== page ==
The Gamecube is seen as the loser of this generation (apparently the Dreamcast lost so badly it’s not even worth remembering as the loser). I own as many Cube titles and Xbox, but going by (American) sales, there’s little room for debate. The Cube lost. But after all talk of winning and losing is over, it remains a fact that the Gamecube was host to a number of awesome games. Most of them were first party, since the console had barely any 3rd party support. Luckily for the Gamecube, Nintendo first party games are some of the best in the world.
Mario Strikers (Next Level Games/2005) – No single player worth mentioning, but with a houseful of competitive roommates willing to put social lives on hold for some arcade soccer action made this a system defining game for me.
Super Smash Bros. Melee (HAL Laboratory/2001) — I hate this game. I’m terrible at it. A friend of mine got third in a tournament a few weeks ago. Name another game from 2001 you can say that about.
Resident Evil 4 (Capcom/2005) — GameCube stakes its territory by making flawless 3D updates of classic games. Xbox stakes its territory by getting an extra point in the graphics column in the review of every cross platform title and by being really big. Resident Evil 4 throws tradition out the window and shows that those stupid little discs can run alongside their behemoth cousins any day. It’s a shame that any day is usually only once a year.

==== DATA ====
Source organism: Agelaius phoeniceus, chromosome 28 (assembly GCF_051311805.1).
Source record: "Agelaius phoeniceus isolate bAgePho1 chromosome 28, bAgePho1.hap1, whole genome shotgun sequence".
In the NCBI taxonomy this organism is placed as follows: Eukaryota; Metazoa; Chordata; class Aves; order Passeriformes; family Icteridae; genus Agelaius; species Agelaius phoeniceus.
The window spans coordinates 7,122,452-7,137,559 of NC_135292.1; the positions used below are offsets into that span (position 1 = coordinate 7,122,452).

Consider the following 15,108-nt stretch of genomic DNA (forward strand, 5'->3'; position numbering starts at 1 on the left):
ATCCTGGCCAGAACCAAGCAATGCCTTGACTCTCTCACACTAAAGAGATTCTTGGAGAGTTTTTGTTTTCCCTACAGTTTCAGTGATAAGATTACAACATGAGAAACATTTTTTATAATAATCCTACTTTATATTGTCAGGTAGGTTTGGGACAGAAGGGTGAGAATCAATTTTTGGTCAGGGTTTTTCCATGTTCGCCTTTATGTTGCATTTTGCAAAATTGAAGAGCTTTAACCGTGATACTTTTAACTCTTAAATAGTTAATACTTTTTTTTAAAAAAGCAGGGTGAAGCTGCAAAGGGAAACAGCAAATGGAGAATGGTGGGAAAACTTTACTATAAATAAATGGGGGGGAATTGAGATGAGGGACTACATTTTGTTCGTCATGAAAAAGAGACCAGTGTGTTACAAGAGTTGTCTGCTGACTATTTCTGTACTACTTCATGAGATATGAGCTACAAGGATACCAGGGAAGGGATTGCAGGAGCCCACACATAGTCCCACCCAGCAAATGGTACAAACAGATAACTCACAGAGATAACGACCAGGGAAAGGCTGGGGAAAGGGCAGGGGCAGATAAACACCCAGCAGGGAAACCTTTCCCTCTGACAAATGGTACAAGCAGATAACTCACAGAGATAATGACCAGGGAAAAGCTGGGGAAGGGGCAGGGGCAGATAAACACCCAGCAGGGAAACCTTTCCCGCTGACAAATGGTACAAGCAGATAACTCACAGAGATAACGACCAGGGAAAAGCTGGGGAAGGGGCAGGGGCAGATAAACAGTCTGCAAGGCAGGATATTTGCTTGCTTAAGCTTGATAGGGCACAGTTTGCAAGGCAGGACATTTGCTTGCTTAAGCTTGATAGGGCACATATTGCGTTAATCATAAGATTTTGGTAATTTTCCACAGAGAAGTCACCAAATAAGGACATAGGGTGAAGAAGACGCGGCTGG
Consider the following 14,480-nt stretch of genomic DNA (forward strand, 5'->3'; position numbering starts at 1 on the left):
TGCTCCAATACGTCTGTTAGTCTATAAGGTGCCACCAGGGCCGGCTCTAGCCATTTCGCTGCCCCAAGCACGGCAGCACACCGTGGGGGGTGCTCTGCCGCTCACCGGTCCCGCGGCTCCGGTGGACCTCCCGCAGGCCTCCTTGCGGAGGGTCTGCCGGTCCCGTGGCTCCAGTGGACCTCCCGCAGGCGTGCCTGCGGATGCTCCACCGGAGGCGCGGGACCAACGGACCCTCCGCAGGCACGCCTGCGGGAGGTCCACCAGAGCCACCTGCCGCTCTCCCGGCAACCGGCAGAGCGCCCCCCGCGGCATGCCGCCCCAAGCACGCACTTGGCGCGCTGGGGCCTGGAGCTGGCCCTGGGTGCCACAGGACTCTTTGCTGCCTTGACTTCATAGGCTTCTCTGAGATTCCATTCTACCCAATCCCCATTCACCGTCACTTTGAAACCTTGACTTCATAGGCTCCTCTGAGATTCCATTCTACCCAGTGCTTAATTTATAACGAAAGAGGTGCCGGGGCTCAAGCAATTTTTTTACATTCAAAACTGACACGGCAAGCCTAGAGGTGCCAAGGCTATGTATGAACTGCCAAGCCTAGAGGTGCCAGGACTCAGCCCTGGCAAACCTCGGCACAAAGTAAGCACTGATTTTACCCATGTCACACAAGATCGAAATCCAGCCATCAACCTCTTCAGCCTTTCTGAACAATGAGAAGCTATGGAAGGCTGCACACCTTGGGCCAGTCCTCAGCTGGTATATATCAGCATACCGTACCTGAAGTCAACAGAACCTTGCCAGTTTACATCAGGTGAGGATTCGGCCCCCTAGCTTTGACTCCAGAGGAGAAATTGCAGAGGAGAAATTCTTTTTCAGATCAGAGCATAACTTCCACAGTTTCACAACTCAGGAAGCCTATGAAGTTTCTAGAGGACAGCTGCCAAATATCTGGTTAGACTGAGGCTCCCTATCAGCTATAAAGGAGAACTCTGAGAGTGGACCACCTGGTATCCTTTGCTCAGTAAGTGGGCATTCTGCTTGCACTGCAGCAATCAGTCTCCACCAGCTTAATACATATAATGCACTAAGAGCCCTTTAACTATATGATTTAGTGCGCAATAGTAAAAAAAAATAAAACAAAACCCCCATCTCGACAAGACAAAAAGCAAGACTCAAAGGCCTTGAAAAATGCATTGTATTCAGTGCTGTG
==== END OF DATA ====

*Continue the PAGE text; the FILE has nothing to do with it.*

Eternal Darkness (Silicon Knights/2002) – Easily one of my favorite games of all time, Silicon Knights’ horror/adventure game is the most engrossing video game I’ve ever played. The way that you came back to each area, sometimes hundreds of years later, and saw what it had gone through made a real impact on me. It was a Greek tragedy that it didn’t sell more, because it truly deserves everything it got, and more.
Metroid Prime (Retro/2002) – The return of Samus Aran in FPS form was a little shocking, but Retro pulled it off in spades. One of the most innovative things to come from this game was the scan visor. Even when I play other FPS’s, I still push the left D-pad button, hoping to get a little info out of the environment. And I preferred Tallon IV a lot more than Echoes’ Light and Dark Aether.
Zelda: Wind Waker (Nintendo/2003) – When I first saw the original footage at the 2002 E3, I…. really didn’t know what to say. I never thought it would be bad, I just expected something different. Once the game released, however, I completely forgot about the blatant change of visual styles. This was a Zelda game, through and through. The gameplay that was defined in Ocarina of Time was refined to near perfection in Wind Waker. And one of the coolest sights in all of gaming was seeing the big, blue horizon that spanned forever. Nintendo even made sure to have the top of the lighthouse show up first when traveling the ocean. That attention to detail easily puts Wind Waker in a league of its own. And, incidentally, the graphics are actually quite marvelous. Take a look at the first boss battle and you’ll see what I mean.
Resident Evil 4 (Capcom/2005) – If you missed this game, I’ll be nice and blame society. But now you better go out and get this awesome action game. If you wanted to see how it would feel with a whole mess of zombies coming at you from all angles, then you need to pick this game up. Just remember to have fresh underwear on hand.
Tales of Symphonia (Namco/2004) – This was basically the first RPG for the GC that was actually worth looking at. The unique mix of real-time fighting, random battles, and gaining experience was definitely a fresh feeling in the world of turn-based RPG’s. The music, composed by Motoi Sukuraba was also really good, with some songs trumping even the great Final Fantasy compositions. The story wasn’t the greatest, but the voice-acting was spot-on (which had many Metal Gear Solid veterans).